By Mark Memmott
New York Times reporter David Rohde, who along with Afghan journalist Tahir Ludin and driver Asad Mangal was held captive by a Taliban commander in Afghanistan and Pakistan for more than seven months, today begins a five-part series in the Times about their experience. Along with the dramatic tale of their capture, captivity, treatment and the successful escape he and Tahir made, David writes today about what he learned of the Taliban:
Over those months, I came to a simple realization. After seven years of reporting in the region, I did not fully understand how extreme many of the Taliban had become. Before the kidnapping, I viewed the organization as a form of "Al Qaeda lite," a religiously motivated movement primarily focused on controlling Afghanistan.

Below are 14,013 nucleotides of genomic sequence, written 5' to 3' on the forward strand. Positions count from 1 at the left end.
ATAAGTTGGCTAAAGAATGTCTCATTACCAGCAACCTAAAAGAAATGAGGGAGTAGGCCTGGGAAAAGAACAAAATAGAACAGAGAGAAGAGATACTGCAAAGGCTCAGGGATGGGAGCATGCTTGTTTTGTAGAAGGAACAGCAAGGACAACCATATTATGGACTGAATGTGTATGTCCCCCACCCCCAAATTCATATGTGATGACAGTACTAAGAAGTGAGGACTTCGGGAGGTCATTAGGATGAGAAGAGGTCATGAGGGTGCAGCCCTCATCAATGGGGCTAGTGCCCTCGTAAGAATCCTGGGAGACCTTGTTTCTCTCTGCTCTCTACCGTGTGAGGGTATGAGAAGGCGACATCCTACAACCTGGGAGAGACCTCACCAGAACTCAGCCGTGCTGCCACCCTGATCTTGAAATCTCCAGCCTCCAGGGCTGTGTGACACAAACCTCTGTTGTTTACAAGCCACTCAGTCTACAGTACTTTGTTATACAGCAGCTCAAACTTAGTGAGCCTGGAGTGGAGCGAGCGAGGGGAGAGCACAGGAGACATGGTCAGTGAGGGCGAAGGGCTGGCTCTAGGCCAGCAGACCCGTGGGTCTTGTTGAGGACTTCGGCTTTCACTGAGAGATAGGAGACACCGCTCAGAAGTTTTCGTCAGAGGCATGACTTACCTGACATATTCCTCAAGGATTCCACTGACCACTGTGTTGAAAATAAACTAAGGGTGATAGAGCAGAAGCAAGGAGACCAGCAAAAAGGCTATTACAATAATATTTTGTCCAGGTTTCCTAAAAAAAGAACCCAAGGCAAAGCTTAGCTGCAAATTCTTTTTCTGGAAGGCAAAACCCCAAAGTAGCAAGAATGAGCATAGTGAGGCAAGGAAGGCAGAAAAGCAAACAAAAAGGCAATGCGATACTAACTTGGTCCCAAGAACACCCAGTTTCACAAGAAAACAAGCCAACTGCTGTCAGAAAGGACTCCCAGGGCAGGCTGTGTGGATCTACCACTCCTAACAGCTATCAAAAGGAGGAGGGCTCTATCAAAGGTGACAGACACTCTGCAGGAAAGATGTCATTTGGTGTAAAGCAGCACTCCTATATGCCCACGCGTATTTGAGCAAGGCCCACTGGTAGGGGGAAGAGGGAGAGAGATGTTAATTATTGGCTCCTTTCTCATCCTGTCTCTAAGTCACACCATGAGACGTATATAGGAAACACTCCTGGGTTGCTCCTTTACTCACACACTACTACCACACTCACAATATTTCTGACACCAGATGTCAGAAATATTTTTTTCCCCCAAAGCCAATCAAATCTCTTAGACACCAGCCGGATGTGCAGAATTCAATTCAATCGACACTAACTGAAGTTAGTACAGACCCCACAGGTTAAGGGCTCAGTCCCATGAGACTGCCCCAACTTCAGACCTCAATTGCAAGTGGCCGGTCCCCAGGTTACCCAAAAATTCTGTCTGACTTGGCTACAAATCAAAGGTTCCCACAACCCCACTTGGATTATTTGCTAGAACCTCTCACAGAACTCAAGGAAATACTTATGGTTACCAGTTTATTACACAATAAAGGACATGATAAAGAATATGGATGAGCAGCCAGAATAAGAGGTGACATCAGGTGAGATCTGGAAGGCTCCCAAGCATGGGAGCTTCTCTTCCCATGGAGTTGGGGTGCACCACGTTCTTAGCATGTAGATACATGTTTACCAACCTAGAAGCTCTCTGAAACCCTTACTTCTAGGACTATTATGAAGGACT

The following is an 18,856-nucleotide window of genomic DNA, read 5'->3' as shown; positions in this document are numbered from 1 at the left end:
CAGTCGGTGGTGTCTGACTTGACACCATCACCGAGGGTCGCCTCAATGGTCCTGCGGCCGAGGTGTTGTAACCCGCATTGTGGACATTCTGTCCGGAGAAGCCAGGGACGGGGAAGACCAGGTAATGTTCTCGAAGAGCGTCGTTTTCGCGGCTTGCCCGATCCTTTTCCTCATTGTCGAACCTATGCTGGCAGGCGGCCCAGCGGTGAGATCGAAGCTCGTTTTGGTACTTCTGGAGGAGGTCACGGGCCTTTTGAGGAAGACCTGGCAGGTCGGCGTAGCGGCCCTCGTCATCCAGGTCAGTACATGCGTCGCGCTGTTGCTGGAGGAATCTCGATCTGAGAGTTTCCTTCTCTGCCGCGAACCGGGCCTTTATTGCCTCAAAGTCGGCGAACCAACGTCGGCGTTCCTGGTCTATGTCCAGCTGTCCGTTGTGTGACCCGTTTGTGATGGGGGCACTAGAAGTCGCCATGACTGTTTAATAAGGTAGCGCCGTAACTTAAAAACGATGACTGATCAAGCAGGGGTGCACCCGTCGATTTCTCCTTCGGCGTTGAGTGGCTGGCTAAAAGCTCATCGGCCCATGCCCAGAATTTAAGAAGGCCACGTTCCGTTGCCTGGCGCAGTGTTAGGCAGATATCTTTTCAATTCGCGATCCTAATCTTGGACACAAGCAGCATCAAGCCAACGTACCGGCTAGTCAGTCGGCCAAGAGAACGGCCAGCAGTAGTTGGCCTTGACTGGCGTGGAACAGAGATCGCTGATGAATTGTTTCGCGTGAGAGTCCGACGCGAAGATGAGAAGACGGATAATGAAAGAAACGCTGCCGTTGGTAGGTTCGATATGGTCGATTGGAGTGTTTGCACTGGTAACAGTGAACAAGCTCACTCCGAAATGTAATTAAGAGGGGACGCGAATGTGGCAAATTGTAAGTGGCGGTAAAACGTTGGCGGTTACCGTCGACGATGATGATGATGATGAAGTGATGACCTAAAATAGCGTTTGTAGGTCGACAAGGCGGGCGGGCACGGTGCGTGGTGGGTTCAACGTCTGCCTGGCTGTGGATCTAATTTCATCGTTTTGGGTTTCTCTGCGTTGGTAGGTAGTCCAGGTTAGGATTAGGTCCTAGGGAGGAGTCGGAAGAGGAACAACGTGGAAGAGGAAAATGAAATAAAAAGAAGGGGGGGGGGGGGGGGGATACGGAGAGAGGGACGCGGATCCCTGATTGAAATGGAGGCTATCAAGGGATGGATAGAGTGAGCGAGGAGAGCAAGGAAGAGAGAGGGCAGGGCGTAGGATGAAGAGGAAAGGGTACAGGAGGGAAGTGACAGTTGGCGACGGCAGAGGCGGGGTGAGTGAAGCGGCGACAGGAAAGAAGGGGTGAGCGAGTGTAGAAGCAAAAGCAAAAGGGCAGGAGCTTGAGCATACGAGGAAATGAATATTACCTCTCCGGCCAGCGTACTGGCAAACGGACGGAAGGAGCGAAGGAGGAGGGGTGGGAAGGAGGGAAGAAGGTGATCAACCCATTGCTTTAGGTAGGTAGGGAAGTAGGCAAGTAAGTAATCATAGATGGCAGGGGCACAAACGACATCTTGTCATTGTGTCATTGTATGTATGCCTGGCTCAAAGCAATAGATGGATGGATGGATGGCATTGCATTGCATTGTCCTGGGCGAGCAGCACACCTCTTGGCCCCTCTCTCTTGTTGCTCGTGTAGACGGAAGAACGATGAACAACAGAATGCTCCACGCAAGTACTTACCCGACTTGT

Living side by side with the Haqqanis' followers, I learned that the goal of the hard-line Taliban was far more ambitious. Contact with foreign militants in the tribal areas appeared to have deeply affected many young Taliban fighters. They wanted to create a fundamentalist Islamic emirate with Al Qaeda that spanned the Muslim world.
I had written about the ties between Pakistan's intelligence services and the Taliban while covering the region for The New York Times. I knew Pakistan turned a blind eye to many of their activities. But I was astonished by what I encountered firsthand: a Taliban mini-state that flourished openly and with impunity.
The Taliban government that had supposedly been eliminated by the 2001 invasion of Afghanistan was alive and thriving.
(Note from Mark: As I've said in previous posts, Tahir is a friend of mine. We worked together during most of my half-dozen trips for USA TODAY to Afghanistan in 2002 and 2003. We've had many conversations in recent months and he is doing remarkably well for someone who went through what they experienced. So is David, who I have come to know through Tahir. Asad, the driver, was released by their captors a few weeks after David and Tahir escaped.)